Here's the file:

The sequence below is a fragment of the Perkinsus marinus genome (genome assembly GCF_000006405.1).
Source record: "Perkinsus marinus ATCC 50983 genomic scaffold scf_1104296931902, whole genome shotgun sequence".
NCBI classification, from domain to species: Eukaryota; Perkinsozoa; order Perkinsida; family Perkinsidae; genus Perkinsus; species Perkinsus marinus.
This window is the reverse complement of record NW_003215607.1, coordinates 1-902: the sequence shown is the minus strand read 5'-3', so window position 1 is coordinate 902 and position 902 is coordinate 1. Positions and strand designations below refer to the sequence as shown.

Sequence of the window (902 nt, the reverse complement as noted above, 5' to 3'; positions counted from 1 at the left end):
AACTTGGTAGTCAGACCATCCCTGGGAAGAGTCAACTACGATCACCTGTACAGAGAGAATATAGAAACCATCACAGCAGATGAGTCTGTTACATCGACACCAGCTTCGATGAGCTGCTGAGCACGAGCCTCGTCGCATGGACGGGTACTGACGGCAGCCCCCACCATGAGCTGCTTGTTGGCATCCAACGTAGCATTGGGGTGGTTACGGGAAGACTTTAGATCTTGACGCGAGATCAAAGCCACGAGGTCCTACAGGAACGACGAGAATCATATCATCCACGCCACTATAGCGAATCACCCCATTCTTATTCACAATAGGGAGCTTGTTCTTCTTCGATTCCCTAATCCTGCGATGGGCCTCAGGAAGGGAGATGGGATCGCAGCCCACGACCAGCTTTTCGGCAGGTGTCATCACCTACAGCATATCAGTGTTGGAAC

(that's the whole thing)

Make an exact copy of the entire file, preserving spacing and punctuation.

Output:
The sequence below is a fragment of the Perkinsus marinus genome (genome assembly GCF_000006405.1).
Source record: "Perkinsus marinus ATCC 50983 genomic scaffold scf_1104296931902, whole genome shotgun sequence".
NCBI classification, from domain to species: Eukaryota; Perkinsozoa; order Perkinsida; family Perkinsidae; genus Perkinsus; species Perkinsus marinus.
This window is the reverse complement of record NW_003215607.1, coordinates 1-902: the sequence shown is the minus strand read 5'-3', so window position 1 is coordinate 902 and position 902 is coordinate 1. Positions and strand designations below refer to the sequence as shown.

Sequence of the window (902 nt, the reverse complement as noted above, 5' to 3'; positions counted from 1 at the left end):
AACTTGGTAGTCAGACCATCCCTGGGAAGAGTCAACTACGATCACCTGTACAGAGAGAATATAGAAACCATCACAGCAGATGAGTCTGTTACATCGACACCAGCTTCGATGAGCTGCTGAGCACGAGCCTCGTCGCATGGACGGGTACTGACGGCAGCCCCCACCATGAGCTGCTTGTTGGCATCCAACGTAGCATTGGGGTGGTTACGGGAAGACTTTAGATCTTGACGCGAGATCAAAGCCACGAGGTCCTACAGGAACGACGAGAATCATATCATCCACGCCACTATAGCGAATCACCCCATTCTTATTCACAATAGGGAGCTTGTTCTTCTTCGATTCCCTAATCCTGCGATGGGCCTCAGGAAGGGAGATGGGATCGCAGCCCACGACCAGCTTTTCGGCAGGTGTCATCACCTACAGCATATCAGTGTTGGAAC